As mainstream universities and colleges cut liberal-arts courses and programs in favor of more vocational disciplines, and the number of students majoring in the humanities continues to decline,
unexpected types of institutions are expanding their requirements in the liberal arts with the conviction that these courses teach the kinds of skills employers say they want, and leaders need: critical thinking, problem-solving, teamwork, and communication.
The gross quantity of college courses taken features the use of the term “General” often synonymous with “survey” and “Introduction to…” in this example of the menu-driven core curriculum of general education courses:
Rather, an ideal college curriculum would integrate more fully all kinds of global knowledge, more synthesized rather than hierarchical or sequential.
The Ghatam(Sanskrit: घटः ghatah, Tamil: கடம் ghatam, is a percussion instrument used in the Carnatic music of South India. Its variant is played in Punjab and is known as gharha as is a part of Punjabi folk traditions. Its analogue in Rajasthan is known as the madga and pani mataqa (“water jug”).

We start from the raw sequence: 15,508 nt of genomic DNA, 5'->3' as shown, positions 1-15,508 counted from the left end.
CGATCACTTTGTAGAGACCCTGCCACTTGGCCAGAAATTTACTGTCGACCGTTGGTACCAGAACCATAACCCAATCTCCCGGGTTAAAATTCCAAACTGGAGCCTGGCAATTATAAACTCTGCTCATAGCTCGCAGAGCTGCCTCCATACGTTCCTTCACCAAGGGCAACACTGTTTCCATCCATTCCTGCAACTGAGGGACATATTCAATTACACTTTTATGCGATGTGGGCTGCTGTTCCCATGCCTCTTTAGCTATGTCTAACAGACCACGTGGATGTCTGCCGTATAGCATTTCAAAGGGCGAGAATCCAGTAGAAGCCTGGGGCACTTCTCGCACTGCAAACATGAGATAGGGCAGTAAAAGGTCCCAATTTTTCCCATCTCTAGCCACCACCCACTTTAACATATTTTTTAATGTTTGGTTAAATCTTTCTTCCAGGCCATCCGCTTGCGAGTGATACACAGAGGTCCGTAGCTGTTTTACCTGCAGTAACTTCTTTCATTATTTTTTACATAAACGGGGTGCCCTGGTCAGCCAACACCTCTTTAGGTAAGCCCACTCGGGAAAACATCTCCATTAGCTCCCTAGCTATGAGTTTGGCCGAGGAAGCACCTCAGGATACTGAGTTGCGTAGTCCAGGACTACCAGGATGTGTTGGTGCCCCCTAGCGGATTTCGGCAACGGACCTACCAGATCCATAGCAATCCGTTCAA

The ghatam is one of the most ancient percussion instruments of South India. It is a clay pot with narrow mouth. From the mouth, it slants outwards to form a ridge. Made mainly of clay backed with brass or copper filings with a small amount of iron filings, the size of the ghatam varies according to its pitch. The pitch can be slightly altered by the application of plasticize clay or water.Although the ghatam is the same shape as an ordinary Indian domestic clay pot, it is made specifically to be played as an instrument. The tone of the pot must be good and the walls should be of even thickness to produce an even tone.